Amazing photos from the late 1800s to early 1900s. Located in a somewhat hard to find riad, it is very close to the Marrakech Museum.* The layout of the photographs brings you in and out of rooms in this intimate riad, giving the impression that the space is much larger. Though not a big museum it holds a collection of beautiful photos of Morocco from many different photographers. Most museums/locations we visited had only French and Arabic plaques however in this museum there were printed pages in English about the artists and the photos. At the end of the journey, there is a film showing an expedition of European travelers in the early 1900’s and their journey through Morocco. After immersing yourself in all of these fascinating photos go to the roof to get a nice cup of tea and see some great views of the city. You can also purchase food here, but you can get a similar fare for much cheaper in other nearby places.
*If you are at the Marrakech Museum I would suggest using a phone map to find the photo museum since it is so close. Locals will often offer you directions and take you a more convoluted way and then ask for payment after. It is then hard to find your way out again as well if you do not know how you got there in the first place.
Beautiful riad-style palace with elaborate tile work and a private hammam. Though it is a nice place to view and relax, it is the most expensive of the museums we visited and had the least to see. That being said, if you have the time, it is a lovely visit and is very near to the Musée de Photographie, visiting both make a good day trip.
8. Cyber Park
A beautiful place to relax away from the high energy of the old city. There are also many plaques of photos and stories about environmental awareness from school children around Morocco depicting negative and positive events and images. You will also find a small (one-room) free museum on the history of phones. Though all the explanations are in French and Arabic, the displays of phones through the ages and photos are interesting to peruse for a few minutes at least. This garden also offers free wifi if you are willing to spend the time to sign in.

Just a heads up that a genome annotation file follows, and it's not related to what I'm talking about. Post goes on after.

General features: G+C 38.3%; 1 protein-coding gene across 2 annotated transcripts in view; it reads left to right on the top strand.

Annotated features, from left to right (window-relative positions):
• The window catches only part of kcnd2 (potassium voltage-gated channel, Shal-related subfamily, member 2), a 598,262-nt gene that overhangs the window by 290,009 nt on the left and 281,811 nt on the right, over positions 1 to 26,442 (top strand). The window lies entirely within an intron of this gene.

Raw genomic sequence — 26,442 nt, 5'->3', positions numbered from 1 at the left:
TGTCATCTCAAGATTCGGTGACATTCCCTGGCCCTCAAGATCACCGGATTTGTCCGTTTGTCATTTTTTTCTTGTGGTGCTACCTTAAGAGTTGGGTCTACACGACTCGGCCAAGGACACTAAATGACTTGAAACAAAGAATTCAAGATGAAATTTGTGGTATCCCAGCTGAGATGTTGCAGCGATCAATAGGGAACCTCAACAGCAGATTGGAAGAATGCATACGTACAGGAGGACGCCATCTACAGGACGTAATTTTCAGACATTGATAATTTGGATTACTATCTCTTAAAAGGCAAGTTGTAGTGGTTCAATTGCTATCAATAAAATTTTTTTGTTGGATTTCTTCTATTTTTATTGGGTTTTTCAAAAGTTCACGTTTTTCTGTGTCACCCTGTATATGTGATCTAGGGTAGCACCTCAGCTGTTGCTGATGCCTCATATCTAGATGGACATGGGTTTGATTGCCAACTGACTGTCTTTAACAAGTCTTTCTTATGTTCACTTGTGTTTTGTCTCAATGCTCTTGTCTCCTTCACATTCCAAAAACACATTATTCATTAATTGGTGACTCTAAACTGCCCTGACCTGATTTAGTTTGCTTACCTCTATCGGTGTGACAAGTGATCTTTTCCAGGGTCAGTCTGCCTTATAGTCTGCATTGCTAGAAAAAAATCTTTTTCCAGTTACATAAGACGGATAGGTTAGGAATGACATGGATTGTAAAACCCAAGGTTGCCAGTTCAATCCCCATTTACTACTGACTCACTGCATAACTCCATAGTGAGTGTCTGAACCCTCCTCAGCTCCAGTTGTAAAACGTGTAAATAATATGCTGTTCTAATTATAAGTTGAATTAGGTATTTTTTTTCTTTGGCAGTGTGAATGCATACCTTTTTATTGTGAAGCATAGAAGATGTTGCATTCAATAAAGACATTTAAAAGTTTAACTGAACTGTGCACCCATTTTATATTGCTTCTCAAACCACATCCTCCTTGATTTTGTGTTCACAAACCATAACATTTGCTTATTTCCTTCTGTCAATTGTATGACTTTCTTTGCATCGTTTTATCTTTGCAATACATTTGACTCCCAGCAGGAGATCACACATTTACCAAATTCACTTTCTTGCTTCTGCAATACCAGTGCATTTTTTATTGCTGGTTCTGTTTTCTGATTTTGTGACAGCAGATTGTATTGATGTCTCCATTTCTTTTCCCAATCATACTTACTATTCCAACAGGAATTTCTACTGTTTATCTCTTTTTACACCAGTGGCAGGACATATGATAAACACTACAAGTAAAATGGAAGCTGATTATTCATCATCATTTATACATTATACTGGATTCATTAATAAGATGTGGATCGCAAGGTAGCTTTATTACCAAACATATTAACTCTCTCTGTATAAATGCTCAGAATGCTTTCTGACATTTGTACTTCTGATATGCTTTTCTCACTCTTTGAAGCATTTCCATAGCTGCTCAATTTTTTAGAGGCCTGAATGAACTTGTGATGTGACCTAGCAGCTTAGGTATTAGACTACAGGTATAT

A large riad with many shops selling artwork, spices, clothing and more. It has similar artifacts as you would find in a souk, with less need to barter and fewer people pressuring you to buy things. Whether or not you wish to buy something, there is some beautiful artwork and tiling here and it is worth a walk through at least.
If wandering outside the Old City…
10. Menara Garden
A real social spot with great people watching. If you walk down the wide boulevard of the main path, it will eventually lead to the square water reservoir. Rows of agricultural olive trees meander to each side. Music of drums and voices echo out of their green depths as people relax and play music. You will also see candy sellers and snack stands with punching balloons attached and small children running and playing games. There are a lot of people who sit and relax here.
11. Menara Mall
If you are looking for sim cards, European style supermarkets/products this is a good place to go. There is also quite a nice food court on the roof with great views of the city (and free wifi).
**My goals while traveling are to keep to a low-budget and low-stress schedule and my suggestions will often reflect this. Though I do not care for young children or young adults offering to guide me through the city, they can be helpful if you need help finding some place and are expecting to pay a bit of money to get there. I personally like to find my own way to places, and try not to spend extraneous money if I do not need the help. I personally find the excessive and unwanted offers of help rather stressful.
thanks to Werner Hoffmann for additional photos